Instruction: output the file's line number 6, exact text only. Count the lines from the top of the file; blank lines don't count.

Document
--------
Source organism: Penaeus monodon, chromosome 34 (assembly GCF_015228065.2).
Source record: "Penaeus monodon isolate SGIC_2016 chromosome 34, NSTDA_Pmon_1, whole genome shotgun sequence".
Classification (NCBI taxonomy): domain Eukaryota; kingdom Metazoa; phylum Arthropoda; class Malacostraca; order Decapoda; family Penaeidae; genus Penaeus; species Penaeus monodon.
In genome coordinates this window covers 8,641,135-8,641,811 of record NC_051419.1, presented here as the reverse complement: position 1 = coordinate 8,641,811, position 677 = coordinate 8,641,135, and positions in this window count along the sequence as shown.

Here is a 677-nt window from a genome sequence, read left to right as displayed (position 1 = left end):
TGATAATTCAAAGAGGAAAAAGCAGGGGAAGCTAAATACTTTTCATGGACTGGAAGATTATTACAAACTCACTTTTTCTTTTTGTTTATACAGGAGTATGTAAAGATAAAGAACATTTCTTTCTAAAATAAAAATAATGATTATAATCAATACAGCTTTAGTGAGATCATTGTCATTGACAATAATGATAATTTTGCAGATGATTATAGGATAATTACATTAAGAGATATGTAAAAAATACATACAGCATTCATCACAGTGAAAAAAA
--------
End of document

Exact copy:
TGATAATTCAAAGAGGAAAAAGCAGGGGAAGCTAAATACTTTTCATGGACTGGAAGATTATTACAAACTCACTTTTTCTTTTTGTTTATACAGGAGTATGTAAAGATAAAGAACATTTCTTTCTAAAATAAAAATAATGATTATAATCAATACAGCTTTAGTGAGATCATTGTCATTGACAATAATGATAATTTTGCAGATGATTATAGGATAATTACATTAAGAGATATGTAAAAAATACATACAGCATTCATCACAGTGAAAAAAA